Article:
Thursday, August 23, 2007

The Baptist Covenant and Exclusion

I was surprised to hear that the new Baptist Covenant decided that in the interest of unity they would excluded the participation of two 'pro-gay' groups. (Story Here) The Association of Welcoming and Affirming Baptists (AWAB) and the Baptist Peace Fellowship of North America were told that they could not participate as groups, but that they could be present as individuals. This is surprisingly similar to the reasoning and language used to describe the participation of individual Southern Baptist churches and individuals, but not the convention as a whole. The difference being the Southern Baptist Convention doesn't want to be a part of it as a group and these two 'pro-gay' groups want to. Now I am not sure why I should be surprised, but I always hear the non-SBC Baptists talk about how they really believe in church autonomy and the beauty of our ability to participate with each other where we can, while respecting difference when necessary. If this is true why can't two 'pro-gay' groups think Jesus was on target when he preached his first sermon in Luke 4 (the theme for the whole event)? No 'pro-gay' group would come expecting that everyone there would agree with them, but that everyone present wants to cooperate in diversity to seriously follow the vision Jesus casts in Luke 4. Why can't groups who are not 'pro-gay' be as Baptist as the 'pro-gay' groups and come to celebrate and cooperate around the message of Jesus?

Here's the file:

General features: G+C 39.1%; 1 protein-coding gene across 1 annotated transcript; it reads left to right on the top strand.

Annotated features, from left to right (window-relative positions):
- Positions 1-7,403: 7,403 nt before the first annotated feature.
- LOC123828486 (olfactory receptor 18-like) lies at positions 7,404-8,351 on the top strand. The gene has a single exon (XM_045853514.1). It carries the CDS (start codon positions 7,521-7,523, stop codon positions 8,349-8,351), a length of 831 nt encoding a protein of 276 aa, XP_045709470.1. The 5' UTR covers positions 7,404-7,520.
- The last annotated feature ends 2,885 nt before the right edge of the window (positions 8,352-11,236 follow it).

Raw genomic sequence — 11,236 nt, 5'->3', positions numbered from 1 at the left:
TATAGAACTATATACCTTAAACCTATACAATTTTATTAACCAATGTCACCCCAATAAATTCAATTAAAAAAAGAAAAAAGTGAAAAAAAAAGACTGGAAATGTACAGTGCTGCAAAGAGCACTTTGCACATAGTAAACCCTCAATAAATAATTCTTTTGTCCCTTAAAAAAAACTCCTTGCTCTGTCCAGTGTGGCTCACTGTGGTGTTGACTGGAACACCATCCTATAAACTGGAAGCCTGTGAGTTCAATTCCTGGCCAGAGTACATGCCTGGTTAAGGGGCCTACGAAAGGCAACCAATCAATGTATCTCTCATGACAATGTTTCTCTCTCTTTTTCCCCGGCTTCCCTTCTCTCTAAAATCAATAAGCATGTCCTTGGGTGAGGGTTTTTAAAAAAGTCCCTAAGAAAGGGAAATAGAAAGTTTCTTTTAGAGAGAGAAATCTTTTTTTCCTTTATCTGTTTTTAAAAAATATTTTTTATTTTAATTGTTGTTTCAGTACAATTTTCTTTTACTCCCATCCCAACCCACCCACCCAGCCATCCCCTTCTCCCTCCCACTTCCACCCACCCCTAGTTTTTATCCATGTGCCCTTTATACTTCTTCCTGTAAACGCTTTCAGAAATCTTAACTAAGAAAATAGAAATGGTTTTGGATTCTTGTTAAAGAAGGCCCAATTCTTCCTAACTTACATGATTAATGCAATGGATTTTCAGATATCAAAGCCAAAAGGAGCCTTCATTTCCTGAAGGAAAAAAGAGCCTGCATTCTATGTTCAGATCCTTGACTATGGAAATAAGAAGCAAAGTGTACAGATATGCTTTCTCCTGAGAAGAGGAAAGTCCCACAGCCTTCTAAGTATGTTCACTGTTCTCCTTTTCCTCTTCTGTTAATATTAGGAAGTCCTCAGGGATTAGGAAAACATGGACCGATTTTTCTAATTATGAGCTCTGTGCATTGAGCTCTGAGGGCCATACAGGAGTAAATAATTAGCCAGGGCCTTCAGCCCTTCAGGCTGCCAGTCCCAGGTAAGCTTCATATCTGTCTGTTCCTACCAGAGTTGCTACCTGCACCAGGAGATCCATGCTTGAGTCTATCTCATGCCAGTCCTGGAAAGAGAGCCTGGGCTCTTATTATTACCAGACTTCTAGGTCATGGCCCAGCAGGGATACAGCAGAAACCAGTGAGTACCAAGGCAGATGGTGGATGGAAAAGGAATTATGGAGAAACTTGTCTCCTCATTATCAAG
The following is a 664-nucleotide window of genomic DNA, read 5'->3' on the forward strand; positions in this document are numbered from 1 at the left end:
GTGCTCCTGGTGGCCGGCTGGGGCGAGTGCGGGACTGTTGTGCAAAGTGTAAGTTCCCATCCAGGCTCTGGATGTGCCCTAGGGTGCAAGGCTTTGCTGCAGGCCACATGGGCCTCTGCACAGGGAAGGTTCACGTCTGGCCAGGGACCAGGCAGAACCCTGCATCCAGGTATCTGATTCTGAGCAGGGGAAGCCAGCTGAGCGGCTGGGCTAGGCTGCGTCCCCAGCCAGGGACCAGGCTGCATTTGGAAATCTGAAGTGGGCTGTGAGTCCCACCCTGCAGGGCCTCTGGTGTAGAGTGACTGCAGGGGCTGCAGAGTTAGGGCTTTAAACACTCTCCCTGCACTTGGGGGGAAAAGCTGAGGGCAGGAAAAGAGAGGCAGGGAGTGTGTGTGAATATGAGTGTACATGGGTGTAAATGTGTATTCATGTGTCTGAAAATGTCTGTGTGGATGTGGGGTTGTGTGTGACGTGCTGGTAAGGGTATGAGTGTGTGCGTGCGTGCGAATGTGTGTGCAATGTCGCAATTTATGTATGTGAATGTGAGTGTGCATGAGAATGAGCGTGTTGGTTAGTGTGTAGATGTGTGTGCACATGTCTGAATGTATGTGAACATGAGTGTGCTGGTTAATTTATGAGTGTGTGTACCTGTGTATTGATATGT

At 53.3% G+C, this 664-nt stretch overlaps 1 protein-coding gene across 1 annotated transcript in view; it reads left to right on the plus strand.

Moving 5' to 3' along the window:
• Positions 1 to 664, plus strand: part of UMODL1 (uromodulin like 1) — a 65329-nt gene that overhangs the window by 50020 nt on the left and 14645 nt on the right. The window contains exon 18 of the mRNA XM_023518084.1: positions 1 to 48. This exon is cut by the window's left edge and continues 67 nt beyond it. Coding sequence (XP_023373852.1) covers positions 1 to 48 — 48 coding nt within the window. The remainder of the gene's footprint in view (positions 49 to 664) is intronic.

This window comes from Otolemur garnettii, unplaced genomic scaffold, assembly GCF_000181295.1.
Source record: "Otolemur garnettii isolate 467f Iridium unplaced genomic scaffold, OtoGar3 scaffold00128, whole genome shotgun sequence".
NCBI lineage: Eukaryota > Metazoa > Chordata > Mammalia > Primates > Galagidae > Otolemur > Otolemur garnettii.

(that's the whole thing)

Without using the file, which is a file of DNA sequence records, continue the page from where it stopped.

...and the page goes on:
The New Baptist Covenant has posted the themes of the plenary sessions:
Unity in Seeking Peace with Justice
Unity in Bringing Good News to the Poor
Unity in Respecting Diversity
Unity in Welcoming the Stranger
Unity in Setting the Captive Free

Does anything stick out as odd if both our more conservative and 'pro gay' sisters and brothers in Christ can't be present as the groups they represent?

1 comment:

Tim Ratzlaff said...

"[W]hile everyone thinks that [sexuality] is a topic of grave concern – it is a topic that needs lots of discussion and prayer – it was not a part of the stated agenda from the beginning," said Stanford, according to the ABP. "And so I think a lot of the North American [Baptist] leaders thought that his would be changing the agreed-upon terms.”

And now, after this article, their rejection has become a stated "agenda" and "terms" for their group.